It's possible to get a high fixed return on your money with an immediate annuity to provide retirement income. An immediate annuity is simply the payment of a premium to an insurance company. In exchange, the company converts your premium to a monthly income for life. You cannot outlive this retirement lifetime income! (Monthly payments are based on the claims-paying ability of the insurer, so picking a financially solid insurance company is important.)
Here's a hypothetical example. A 76-year-old gentleman paid $50,000 in premium to an insurance company. He now receives $388 retirement income per month, every month. That's $4,656 each year of checks in the mail. For $50,000 where else can you get guaranteed $4,656 every year for the rest of your life?
Regardless of how long he lives, he gets his check every month. If he dies early, his beneficiaries will receive the $388 monthly until $50,000 in payments have been received in total. This is called the "installment
fund" provision. (If the owner does not need or does not elect the installment refund provision for his beneficiaries, the monthly payments would be even higher at $473 per month.)
For whom is an immediate annuity suitable?
- A retiree needing increased monthly retirement income
- A person with no heirs or who is not concerned about leaving an estate
- Someone who has set aside other funds to leave to heirs if they desire to leave an inheritance
- A retiree desiring the fixed payment and wanting to avoid maturities, rolling over investments and the maintenance and administration required of investing on one's own
Your immediate annuity may give you a double tax break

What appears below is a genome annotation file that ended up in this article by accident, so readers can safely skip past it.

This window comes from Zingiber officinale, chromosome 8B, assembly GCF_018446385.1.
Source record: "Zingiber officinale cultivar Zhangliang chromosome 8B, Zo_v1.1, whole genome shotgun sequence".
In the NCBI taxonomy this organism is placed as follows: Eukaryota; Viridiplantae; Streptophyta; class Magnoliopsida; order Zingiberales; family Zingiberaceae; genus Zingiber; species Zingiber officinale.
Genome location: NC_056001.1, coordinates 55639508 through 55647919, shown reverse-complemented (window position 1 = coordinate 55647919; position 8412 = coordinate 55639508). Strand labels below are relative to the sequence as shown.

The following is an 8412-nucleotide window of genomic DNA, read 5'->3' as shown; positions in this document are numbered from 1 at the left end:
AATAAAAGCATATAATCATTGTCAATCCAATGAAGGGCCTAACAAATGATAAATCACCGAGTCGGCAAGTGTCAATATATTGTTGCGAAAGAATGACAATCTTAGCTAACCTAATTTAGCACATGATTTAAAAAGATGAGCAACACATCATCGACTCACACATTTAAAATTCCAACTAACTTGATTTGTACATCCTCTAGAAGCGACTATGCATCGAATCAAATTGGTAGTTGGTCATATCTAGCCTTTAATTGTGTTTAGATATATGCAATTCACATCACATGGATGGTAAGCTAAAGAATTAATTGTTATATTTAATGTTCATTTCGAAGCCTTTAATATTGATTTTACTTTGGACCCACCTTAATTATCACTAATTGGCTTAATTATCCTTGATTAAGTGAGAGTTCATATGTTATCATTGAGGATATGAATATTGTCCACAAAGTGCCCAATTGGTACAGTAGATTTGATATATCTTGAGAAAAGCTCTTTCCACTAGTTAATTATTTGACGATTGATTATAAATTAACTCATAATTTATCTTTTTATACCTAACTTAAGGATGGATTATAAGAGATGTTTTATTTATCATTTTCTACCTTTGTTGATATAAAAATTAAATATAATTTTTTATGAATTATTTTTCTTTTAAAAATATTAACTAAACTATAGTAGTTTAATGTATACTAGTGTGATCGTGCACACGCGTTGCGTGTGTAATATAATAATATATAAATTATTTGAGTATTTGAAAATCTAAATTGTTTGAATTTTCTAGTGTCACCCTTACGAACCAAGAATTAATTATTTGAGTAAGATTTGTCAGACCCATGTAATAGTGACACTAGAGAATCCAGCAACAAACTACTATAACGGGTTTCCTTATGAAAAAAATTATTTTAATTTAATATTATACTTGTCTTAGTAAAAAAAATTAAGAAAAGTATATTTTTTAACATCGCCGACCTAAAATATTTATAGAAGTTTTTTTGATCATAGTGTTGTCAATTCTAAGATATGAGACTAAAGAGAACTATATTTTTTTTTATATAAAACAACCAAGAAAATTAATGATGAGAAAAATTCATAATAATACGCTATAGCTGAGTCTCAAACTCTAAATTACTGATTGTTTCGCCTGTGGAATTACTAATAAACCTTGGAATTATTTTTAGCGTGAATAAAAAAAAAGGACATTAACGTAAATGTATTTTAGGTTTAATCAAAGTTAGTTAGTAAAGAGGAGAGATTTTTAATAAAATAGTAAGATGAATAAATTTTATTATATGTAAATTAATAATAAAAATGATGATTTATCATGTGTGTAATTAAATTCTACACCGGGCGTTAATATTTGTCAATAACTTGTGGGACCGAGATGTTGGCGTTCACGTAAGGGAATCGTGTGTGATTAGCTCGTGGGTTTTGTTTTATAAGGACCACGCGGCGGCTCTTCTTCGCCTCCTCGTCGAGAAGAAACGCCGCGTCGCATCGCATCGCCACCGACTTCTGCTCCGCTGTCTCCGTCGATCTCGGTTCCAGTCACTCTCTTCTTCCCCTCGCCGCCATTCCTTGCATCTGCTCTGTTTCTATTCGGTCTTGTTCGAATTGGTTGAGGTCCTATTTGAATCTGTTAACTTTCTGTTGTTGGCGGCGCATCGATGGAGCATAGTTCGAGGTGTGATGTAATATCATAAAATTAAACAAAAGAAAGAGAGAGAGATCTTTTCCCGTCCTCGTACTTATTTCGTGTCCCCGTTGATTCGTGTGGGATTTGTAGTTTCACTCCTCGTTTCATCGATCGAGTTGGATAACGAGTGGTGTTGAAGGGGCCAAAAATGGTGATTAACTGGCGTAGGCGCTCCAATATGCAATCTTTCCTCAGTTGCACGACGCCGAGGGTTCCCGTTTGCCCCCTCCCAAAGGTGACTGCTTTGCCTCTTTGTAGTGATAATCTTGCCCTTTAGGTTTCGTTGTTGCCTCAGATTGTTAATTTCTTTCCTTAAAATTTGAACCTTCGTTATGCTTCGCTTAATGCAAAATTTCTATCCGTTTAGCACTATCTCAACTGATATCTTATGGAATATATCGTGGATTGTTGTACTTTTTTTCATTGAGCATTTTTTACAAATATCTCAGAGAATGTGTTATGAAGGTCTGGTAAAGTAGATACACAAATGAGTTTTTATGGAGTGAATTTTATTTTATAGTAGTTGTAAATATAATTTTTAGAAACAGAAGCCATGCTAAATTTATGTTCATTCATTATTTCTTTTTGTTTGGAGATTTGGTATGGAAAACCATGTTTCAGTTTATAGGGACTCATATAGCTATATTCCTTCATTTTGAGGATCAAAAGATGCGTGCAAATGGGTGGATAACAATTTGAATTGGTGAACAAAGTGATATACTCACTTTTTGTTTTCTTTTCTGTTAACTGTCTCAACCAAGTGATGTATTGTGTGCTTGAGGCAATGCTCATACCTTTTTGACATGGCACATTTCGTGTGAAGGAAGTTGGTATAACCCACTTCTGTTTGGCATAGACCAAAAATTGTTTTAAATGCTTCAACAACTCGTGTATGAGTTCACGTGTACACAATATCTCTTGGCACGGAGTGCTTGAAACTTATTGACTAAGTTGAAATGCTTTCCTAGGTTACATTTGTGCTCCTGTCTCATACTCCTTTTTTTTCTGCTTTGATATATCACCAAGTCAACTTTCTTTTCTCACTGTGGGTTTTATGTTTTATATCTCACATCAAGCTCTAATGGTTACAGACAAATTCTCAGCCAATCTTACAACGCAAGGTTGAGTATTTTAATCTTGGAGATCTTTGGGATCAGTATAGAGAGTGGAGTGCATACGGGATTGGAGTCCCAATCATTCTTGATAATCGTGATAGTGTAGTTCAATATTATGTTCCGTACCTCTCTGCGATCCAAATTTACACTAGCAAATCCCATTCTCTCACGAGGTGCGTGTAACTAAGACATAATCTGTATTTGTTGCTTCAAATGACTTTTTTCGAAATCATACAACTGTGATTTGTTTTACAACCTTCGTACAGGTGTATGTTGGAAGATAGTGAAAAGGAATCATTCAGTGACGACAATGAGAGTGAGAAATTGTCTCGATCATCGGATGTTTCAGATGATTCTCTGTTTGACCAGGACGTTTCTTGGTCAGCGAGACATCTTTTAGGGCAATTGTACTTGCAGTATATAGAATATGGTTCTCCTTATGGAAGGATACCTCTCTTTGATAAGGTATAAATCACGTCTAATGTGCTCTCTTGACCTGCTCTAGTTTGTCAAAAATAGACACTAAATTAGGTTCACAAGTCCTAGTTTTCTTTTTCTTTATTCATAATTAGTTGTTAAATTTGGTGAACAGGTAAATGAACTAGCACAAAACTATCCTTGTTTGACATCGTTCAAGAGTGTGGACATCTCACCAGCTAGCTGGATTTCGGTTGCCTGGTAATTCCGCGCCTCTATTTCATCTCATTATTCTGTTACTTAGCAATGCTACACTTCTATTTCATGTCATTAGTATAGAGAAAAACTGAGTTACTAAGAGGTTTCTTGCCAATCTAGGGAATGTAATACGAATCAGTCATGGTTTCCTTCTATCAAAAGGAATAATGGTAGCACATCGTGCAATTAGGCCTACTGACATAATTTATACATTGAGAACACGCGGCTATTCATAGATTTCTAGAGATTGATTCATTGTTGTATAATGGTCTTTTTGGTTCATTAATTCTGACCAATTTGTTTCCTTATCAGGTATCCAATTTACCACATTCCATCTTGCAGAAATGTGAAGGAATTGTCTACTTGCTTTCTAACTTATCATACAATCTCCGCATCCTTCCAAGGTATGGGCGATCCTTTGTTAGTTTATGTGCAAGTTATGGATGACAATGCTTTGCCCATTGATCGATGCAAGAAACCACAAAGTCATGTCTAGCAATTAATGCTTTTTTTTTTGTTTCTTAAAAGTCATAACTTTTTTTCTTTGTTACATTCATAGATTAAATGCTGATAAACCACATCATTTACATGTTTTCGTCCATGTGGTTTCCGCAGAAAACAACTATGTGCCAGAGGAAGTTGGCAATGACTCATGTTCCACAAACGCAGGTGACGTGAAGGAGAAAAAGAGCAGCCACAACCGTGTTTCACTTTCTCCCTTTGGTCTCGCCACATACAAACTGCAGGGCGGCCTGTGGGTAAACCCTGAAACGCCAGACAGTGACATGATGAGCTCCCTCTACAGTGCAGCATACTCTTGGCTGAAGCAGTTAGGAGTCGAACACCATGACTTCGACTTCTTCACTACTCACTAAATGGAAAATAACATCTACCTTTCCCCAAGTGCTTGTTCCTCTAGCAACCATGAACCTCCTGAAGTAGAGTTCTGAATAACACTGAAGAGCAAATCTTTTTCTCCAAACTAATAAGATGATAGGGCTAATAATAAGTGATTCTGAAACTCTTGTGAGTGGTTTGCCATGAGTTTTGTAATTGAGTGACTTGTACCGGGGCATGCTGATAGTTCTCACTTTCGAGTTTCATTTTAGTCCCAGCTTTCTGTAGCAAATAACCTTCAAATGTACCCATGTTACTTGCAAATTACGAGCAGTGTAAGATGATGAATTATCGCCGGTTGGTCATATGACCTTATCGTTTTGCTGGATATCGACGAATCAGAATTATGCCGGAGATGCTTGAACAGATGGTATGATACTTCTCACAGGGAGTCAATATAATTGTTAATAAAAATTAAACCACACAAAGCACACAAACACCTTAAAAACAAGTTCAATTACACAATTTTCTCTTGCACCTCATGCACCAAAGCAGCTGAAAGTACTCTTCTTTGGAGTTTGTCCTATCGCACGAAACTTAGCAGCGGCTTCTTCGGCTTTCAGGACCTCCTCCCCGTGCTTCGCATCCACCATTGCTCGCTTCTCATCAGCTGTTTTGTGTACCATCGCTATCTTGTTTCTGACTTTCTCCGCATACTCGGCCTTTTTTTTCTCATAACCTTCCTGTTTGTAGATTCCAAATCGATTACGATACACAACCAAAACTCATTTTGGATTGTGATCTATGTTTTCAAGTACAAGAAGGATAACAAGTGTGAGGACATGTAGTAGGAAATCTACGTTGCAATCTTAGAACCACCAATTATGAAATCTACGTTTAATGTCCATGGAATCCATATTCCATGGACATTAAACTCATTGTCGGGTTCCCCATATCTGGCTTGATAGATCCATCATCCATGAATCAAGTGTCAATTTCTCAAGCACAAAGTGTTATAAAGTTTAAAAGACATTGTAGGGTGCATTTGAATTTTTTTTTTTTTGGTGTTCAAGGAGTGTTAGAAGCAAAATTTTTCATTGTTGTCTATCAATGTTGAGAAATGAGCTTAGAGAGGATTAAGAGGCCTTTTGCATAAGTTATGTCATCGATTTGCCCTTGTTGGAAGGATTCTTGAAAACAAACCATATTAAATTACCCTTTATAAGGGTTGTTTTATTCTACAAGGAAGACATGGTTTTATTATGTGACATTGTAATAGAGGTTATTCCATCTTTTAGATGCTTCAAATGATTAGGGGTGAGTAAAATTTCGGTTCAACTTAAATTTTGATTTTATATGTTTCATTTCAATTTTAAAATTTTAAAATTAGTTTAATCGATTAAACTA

If you're concerned about having enough income to last and you want to maximize it - perhaps an immediate annuity is for you. You'd ensure an income for life but it'd depend on your age and sex. When you die, that's it-your investment is gone. But this may be fine in your case and in other cases rules out the use of immediate annuities.
What are the tax consequences?
The money in your immediate annuity will grow at a fixed rate while you take your payouts. Each payout has both a taxed and untaxed portion. The untaxed part is your basis-i.e. your purchase price. Its fraction of each payout - called the exclusion ratio - remains fixed at the ratio of your purchase price to the expected total payout based on your remaining life expectancy.
For illustration purposes, we'll estimate the total payout for 15 years for a 65 year old male living in California who invests $100,000 - based on a leading supplier of immediate annuity quotations . Fifteen years is the IRS table's expected life at of a 65 year old man. Their estimate gives $675/month-with no beneficiary (lower payouts would include guaranteed term payouts to beneficiaries). The total payout over 15 years at $675/month is $121,500. So the exclusion ratio is 82.3% (= $100,000/$121,500)!
So, your annual income from your $100,000 immediate annuity investment is $8,100 of which only $1,434 is taxable. At a 25% marginal tax rate, you net about $7,700 per year. Not a bad cash flow!
If you had invested your $100,000 in 10 to 30 year corporate bonds at the prevailing 5% rate, you'd generate a $5,000 yearly income but all of it taxable. Again at a 25% marginal tax rate, your net income is $3,750-about half as much as you net from your immediate annuity.
Purchasing tax free bonds- at a lower prevailing interest rate- may give you more net income, but still significantly less cash flow than from your immediate annuity.
Further possible tax savings on taxable social security
Social security becomes subject to tax for provisional incomes beyond $25,000 for single individuals, and $32,000 for married filing jointly. It can be taxed up to 85% beyond the $34,000 and $44,000 thresholds respectively. This provisional income includes all taxable income, 50% of your social security income, and tax free bond income.
Your immediate annuity income adds only $1,434 to your provisional income compared to $5,000 from 5% tax free bonds or corporate bonds. If you're near or within the above threshold levels, you'll reap additional tax savings from social security income that remains untaxed due to your immediate annuity's lower contribution to provisional income. That tax savings can be substantial too.
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